Everybody has experienced a situation in which they’ve had to ask someone to repeat what they just said. Perhaps they were speaking too quietly, or perhaps a high level of excess noise drowned out their words. Whatever the reason, it’s natural for our ears to miss some things here and there. What you may not have known is that when they do miss something, there’s a trick to making sure you get it right the second time.

 

While you may think that both of your ears play the exact same role in deciphering different sounds, it actually turns out that each one of your ears has a particular strength. By playing on these different strengths and understanding which ear may be better at deciphering which sounds, you might be able to improve your hearing instantly.

 

A study conducted over the course of six years by scientists at UCLA and the University of Arizona sought to better understand the role that the ears play in processing auditory signals. In doing so, they studied the hearing ability of 3,000 newborns when exposed to different sounds, including clicks and musical tones, in an effort to test a potential distinction between each ear’s unique hearing capabilities.

 

The study stemmed from previous knowledge that the right and left hemispheres of the brain sort out and understand sound differently. While the left side of the brain has always proven essential to interpreting speech and other sounds which are characterized by rapid changes, the right side has always dominated in interpreting sounds like music and musical tones.

 

Leaning in with your right ear could help you better understand and process speech and other quickly changing auditory signals (lse.ac.uk)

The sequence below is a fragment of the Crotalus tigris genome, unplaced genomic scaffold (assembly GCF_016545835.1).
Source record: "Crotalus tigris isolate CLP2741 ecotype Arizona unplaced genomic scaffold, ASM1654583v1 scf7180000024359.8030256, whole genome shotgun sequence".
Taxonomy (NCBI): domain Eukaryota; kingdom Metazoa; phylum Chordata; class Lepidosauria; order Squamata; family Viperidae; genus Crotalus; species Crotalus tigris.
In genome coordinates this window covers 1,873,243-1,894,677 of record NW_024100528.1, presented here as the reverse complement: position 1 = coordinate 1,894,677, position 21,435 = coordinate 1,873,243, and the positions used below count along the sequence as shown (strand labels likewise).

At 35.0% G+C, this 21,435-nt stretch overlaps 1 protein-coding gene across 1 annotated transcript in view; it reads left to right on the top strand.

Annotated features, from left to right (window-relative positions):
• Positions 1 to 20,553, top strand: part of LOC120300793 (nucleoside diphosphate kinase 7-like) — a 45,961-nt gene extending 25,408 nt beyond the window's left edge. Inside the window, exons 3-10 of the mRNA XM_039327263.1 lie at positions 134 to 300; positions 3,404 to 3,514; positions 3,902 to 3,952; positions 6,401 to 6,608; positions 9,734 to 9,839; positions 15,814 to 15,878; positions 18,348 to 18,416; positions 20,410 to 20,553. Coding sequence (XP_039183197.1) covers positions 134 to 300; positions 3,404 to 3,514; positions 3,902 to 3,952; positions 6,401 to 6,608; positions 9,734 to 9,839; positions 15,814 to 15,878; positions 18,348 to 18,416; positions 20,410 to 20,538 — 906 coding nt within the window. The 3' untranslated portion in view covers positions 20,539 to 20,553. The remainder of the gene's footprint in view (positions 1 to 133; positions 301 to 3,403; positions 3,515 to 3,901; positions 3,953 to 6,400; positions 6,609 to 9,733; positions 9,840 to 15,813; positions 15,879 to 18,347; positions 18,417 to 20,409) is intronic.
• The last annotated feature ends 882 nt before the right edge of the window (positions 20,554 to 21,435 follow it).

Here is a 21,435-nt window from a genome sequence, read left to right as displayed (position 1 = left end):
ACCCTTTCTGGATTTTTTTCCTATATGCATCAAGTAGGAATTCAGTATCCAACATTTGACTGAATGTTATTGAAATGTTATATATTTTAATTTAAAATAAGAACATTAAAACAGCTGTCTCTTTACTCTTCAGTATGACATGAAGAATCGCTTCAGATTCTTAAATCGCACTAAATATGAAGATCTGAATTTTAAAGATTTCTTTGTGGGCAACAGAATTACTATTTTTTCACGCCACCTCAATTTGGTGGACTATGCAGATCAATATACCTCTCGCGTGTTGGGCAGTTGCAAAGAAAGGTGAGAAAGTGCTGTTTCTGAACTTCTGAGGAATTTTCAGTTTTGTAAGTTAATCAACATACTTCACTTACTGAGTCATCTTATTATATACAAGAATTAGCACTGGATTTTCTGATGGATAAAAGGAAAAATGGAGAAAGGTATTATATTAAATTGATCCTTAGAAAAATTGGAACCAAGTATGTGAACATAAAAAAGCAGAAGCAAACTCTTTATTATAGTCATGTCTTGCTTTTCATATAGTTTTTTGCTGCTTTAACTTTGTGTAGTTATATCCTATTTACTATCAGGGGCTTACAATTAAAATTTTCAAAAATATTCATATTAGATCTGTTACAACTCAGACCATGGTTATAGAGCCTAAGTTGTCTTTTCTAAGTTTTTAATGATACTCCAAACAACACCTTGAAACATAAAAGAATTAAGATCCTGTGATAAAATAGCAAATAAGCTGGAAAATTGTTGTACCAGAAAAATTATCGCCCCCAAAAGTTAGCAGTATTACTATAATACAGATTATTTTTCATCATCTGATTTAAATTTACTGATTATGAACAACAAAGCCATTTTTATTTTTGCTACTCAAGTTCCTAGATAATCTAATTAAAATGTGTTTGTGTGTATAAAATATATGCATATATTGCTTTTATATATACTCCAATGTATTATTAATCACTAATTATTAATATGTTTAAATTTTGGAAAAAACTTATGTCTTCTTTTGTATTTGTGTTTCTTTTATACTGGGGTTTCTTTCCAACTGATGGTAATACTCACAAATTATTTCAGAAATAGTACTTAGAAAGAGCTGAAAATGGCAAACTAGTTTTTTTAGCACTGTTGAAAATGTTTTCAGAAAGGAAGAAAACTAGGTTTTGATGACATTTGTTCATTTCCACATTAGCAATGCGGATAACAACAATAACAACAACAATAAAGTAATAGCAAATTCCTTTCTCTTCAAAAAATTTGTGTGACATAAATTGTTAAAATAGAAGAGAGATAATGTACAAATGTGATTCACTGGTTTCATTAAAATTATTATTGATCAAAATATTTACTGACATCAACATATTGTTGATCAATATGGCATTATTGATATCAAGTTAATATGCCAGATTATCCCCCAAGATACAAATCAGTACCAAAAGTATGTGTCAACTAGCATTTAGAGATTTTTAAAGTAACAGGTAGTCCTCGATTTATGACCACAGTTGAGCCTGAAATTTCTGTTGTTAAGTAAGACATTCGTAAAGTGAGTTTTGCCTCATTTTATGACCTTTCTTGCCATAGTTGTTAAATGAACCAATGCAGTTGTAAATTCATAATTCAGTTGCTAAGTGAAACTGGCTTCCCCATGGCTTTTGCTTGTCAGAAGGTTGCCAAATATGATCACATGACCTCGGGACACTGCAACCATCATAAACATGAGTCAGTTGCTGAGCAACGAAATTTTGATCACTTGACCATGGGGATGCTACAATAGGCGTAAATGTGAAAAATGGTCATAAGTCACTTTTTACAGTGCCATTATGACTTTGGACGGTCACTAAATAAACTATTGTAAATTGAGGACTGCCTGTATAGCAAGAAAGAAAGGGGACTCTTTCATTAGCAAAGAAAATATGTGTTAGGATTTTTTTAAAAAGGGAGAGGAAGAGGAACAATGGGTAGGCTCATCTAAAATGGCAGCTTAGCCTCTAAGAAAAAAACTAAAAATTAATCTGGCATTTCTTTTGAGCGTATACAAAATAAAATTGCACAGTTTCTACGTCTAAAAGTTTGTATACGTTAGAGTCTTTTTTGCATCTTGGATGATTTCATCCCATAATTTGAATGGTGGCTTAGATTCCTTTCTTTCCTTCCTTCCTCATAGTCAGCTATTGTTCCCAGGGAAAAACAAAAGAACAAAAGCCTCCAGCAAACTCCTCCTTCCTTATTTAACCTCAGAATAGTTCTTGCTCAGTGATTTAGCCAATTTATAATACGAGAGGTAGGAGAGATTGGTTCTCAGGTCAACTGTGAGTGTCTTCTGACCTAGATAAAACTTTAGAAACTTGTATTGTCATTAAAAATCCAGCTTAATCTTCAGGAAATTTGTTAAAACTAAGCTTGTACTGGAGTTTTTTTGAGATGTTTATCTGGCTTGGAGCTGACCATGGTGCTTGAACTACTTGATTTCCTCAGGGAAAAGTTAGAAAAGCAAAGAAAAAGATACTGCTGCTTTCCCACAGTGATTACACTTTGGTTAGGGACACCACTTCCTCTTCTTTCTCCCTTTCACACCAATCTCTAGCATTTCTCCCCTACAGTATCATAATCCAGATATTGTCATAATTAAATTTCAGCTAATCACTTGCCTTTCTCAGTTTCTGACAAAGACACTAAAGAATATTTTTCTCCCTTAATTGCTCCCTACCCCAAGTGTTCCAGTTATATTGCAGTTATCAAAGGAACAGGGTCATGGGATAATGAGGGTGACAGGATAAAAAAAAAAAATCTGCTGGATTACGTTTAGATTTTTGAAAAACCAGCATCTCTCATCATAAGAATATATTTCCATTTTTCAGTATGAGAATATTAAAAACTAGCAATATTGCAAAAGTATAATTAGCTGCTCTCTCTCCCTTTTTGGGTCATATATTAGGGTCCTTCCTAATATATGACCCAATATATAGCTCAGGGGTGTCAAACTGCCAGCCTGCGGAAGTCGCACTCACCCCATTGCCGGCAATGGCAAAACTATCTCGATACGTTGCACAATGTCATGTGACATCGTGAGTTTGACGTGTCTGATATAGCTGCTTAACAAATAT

Leaning in with your right ear could help you better understand and process speech and other quickly changing auditory signals (lse.ac.uk)

This distinction between the two hemispheres of the brain when it comes to auditory processing had always been considered independent of the actual ears themselves, which had always been assumed to work in the same way. However, the UCLA/University of Arizona study found that while the clicks triggered a more prevalent response in the right ear of each baby, the tones triggered a stronger response in the left. These findings suggest that, in fact, the cross connection of the brain to the rest of the body, in which the left side of the body is linked to the right hemisphere of the brain and vice versa, actually comes into play with our hearing as well.

 

In other words, the superior processing of speech and rapidly changing auditory signals on the left side of the brain is tied to the superior ability of the right ear to pick up these sounds. On the other hand, the superior processing of music by the right side of the brain is linked to the left ear’s stronger ability to pick up musical sounds and tones.

 

Understanding this connection between our brain’s ability to decipher different sounds and the role that each ear plays ultimately gives us the ability to improve our hearing in just seconds. More specifically, next time you’re trying to hear more clearly what someone is saying to you, it might be most effective to lean in closer with your right ear. This will make you more likely to pick up the proper auditory signals from the person’s speech. Likewise, if you’re at a crowded party or a noisy café and are curious about a song playing over the speakers, lean in with your left ear. This will increase the chances of you catching the musical tones more successfully. Just like that, you may find you’re closer to supersonic hearing than you thought.

 

Did you know that each ear played a different role when it came to deciphering different auditory signals? Share with us below or tweet me @tamarahoumi